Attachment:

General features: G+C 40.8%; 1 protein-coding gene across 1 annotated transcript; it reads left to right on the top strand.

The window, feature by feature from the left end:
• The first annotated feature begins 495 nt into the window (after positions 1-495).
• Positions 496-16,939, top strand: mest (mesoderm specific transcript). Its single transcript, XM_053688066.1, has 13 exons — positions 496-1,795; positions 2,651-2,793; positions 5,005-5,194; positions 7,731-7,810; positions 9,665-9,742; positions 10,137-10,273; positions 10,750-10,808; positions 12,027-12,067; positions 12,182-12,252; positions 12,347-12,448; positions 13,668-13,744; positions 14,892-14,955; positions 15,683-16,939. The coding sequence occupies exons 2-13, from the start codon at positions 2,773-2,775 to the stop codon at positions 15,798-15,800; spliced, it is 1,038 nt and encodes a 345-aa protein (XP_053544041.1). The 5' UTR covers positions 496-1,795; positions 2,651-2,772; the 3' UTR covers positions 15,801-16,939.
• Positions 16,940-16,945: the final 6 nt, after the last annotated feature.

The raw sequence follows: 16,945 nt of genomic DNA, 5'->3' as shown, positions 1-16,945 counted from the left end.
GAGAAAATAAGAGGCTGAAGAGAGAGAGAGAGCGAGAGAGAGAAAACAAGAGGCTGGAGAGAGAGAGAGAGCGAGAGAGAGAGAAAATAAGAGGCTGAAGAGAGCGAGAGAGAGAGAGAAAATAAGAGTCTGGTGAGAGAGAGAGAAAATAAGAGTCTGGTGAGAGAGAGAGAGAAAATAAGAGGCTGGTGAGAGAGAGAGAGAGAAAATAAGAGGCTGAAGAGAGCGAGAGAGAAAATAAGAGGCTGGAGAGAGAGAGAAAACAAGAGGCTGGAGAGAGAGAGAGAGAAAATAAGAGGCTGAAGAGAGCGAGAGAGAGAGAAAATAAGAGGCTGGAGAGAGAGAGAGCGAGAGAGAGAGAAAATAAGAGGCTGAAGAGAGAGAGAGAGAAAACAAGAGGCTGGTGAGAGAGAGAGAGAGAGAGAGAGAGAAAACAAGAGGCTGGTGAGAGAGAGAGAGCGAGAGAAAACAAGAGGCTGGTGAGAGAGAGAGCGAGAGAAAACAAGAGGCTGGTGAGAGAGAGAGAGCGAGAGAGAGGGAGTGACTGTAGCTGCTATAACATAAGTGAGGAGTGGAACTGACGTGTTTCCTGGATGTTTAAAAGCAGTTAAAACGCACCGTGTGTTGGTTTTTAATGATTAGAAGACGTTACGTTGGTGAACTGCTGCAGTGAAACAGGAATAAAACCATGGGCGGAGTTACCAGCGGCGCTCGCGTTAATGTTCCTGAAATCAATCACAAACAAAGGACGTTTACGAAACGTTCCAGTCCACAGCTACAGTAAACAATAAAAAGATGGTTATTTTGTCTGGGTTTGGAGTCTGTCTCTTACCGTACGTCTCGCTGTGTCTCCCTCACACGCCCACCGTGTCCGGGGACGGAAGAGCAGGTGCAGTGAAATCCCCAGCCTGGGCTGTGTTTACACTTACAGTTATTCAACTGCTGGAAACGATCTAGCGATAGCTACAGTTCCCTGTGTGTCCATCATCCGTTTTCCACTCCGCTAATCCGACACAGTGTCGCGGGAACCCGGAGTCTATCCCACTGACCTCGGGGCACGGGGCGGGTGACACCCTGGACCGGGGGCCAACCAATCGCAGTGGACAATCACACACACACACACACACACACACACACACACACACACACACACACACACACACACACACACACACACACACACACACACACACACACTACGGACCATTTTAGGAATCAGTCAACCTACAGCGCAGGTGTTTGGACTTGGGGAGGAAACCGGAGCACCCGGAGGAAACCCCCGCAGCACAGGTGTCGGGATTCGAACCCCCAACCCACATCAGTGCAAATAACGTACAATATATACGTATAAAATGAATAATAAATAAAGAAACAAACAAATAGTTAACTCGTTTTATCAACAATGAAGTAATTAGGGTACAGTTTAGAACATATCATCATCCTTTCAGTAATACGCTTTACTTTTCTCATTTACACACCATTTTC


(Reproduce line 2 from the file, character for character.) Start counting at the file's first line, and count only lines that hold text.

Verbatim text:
The window, feature by feature from the left end: